Ouch! Why a public firing is so awful for everyone involved

Ron Ashkenas comments on Tim Armstrong, the chairman and chief executive of AOL, apparently firing the company creative director in the midst of a conference call.

By Allison Linn - Special to TODAY

It’s a terrible thing to get fired – and even worse when it happens in public.

That’s probably why so many people were shocked by reports that Tim Armstrong, the chairman and chief executive of AOL, appeared to fire a company creative director in the midst of a conference call.

“It looks like big business being a bully,” said Jim Webber, who does workplace training and runs a human resources advice blog called Evil Skippy at Work.

According to the media blog JimRomenesko.com, Armstrong fired the employee several minutes into a call with employees of the company’s Patch.com local news operation.

During the call, Armstrong is heard abruptly interrupting his own train of thought to say, “Abel, put that camera down right now! Abel, you’re fired. Out!”

After a moment’s pause, the chief executive resumes talking business strategy.

A spokesman for AOL declined to comment Monday. Abel Lenz, who Romenesko identifies as the employee and whose LinkedIn profile identifies him as the creative director at AOL Patch.com, did not return a call or respond to an e-mail seeking comment.

Of course, most people will never know what happened before Armstrong appeared to fire the employee. But even if there is good reason for an employee to be let go, experts say the proper way to do it is privately, and in most cases after repeated warnings about the person’s performance.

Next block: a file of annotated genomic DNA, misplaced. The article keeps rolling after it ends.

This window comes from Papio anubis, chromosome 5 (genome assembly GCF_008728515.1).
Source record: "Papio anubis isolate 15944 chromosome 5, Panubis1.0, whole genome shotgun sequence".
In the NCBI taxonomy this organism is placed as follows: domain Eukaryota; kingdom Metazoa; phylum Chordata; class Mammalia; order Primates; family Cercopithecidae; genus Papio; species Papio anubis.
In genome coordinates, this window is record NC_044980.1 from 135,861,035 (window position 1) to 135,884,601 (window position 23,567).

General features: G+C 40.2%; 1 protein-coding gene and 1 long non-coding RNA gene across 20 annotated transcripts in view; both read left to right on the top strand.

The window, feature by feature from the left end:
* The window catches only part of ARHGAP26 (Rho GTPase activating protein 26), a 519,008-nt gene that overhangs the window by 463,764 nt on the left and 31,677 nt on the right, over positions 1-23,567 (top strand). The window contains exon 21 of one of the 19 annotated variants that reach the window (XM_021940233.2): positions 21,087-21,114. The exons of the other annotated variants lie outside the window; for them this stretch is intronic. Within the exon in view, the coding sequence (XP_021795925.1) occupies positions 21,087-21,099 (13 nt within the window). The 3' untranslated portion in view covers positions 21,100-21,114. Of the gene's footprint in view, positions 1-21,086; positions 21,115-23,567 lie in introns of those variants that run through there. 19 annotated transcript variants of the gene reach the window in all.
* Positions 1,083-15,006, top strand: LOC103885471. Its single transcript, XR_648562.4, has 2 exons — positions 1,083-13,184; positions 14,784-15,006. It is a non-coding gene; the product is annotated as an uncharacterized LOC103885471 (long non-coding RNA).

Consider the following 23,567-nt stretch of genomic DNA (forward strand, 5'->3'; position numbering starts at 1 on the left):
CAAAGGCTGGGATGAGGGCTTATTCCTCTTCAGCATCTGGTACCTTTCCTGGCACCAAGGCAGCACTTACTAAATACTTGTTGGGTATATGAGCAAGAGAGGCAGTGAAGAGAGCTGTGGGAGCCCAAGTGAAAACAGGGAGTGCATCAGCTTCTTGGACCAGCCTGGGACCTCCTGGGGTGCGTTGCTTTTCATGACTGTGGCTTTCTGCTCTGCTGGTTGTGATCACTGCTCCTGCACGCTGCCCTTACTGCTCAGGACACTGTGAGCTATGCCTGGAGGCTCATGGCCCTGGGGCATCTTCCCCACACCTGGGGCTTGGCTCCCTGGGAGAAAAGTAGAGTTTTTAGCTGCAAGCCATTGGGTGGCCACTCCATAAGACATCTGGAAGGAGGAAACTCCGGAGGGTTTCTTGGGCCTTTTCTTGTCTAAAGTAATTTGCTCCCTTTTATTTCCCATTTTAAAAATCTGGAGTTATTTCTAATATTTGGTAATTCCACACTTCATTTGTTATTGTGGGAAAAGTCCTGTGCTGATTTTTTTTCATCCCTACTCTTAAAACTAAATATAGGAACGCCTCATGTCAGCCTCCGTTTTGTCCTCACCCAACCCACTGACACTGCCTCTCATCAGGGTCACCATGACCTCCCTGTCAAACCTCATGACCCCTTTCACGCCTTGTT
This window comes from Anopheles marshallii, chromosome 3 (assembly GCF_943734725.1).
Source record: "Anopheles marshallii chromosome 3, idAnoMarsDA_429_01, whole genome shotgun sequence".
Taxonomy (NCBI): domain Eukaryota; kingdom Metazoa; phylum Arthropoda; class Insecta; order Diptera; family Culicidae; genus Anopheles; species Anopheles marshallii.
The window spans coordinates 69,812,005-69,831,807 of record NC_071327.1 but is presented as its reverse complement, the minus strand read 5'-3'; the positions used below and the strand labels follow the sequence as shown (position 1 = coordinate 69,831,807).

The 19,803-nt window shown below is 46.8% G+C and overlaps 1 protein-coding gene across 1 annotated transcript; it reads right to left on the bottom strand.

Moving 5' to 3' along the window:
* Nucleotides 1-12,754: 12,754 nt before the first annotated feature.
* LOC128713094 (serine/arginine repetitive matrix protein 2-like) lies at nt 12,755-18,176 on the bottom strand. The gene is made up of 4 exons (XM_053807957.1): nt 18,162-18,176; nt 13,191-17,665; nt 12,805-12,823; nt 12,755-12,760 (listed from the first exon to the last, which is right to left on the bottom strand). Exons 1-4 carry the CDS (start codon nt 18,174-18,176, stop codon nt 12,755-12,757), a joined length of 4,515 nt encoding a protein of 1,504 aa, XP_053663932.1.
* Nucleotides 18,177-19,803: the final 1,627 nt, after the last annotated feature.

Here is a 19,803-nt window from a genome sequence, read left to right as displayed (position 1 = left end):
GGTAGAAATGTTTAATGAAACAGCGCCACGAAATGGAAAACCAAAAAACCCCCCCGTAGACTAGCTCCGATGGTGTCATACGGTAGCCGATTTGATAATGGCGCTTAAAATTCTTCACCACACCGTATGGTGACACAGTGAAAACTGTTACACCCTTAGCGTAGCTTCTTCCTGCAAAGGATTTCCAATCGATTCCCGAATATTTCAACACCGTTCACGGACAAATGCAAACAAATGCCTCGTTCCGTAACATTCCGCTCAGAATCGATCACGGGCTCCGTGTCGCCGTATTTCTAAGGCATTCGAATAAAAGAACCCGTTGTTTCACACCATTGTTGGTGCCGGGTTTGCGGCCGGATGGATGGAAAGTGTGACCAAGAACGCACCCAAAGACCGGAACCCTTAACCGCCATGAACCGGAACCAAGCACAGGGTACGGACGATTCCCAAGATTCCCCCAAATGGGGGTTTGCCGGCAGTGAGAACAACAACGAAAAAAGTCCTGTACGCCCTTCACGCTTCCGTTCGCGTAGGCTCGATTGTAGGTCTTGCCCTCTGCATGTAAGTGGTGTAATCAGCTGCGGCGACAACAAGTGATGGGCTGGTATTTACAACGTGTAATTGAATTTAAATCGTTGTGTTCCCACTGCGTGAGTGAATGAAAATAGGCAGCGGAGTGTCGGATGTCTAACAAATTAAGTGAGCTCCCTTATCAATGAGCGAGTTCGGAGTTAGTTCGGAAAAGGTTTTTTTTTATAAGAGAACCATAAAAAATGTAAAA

Some bosses may think that publicly firing an employee will make them seem tough and decisive. But Ron Ashkenas, a senior partner with Shaffer Consulting in Stamford, Conn., said there are better ways to establish your reputation.

“If he was trying to make himself out like Donald Trump, then this isn’t the way to do it,” Ashkenas said. " ’The Apprentice’ is a staged television show.”

Instead of rallying the troops, Ashkenas said you run the risk that every other employee at the company will fear for their job. That’s certainly not going to help morale, let alone encourage employees to take risks.

“This could make them feel like maybe they’re next, and particularly if it’s seen as arbitrary or if it’s seen as impulsive,” Ashkenas said.

It’s not just employees that might question the company’s leadership. If the public firing goes beyond the company’s walls, Webber said customers and shareholders also may start to question company executives’ decision-making.

“What it does is it makes me wonder about all of his other decisions about personnel, and is he always shooting from the hip?” Webber said.

There’s also the question of how the employee might react to being publicly shamed. For some companies, it may end up being the start of an ugly legal battle.

“A lot of people go immediately consult with a lawyer and say, ‘Do I have recourse here? That never ends well for anybody,’ ” Ashkenas said.

There are plenty of examples of firings that have gone public, and viral.

Two years ago, Yahoo chief executive Carol Bartz turned the scenario on its head when she e-mailed employees to tell them that she had just been fired by phone. That set off a debate over whether it’s appropriate to fire someone by phone.

And this past spring, a television anchor in North Dakota was fired after he was caught cursing on camera on his first day of work – again setting off a discussion over whether that was a big enough mistake for the newbie to lose his job.

If you are fired in a public way, Webber said it’s not worth lashing out, regardless of how awful you may feel. For one thing, there’s probably nothing you can do to make your boss look worse. And for another, you always want to make sure you look like the saner party.

“The right thing to do is to take the high road and say, ‘Yeah, that was really crazy but I’m just going to move on,’ ” Webber said.

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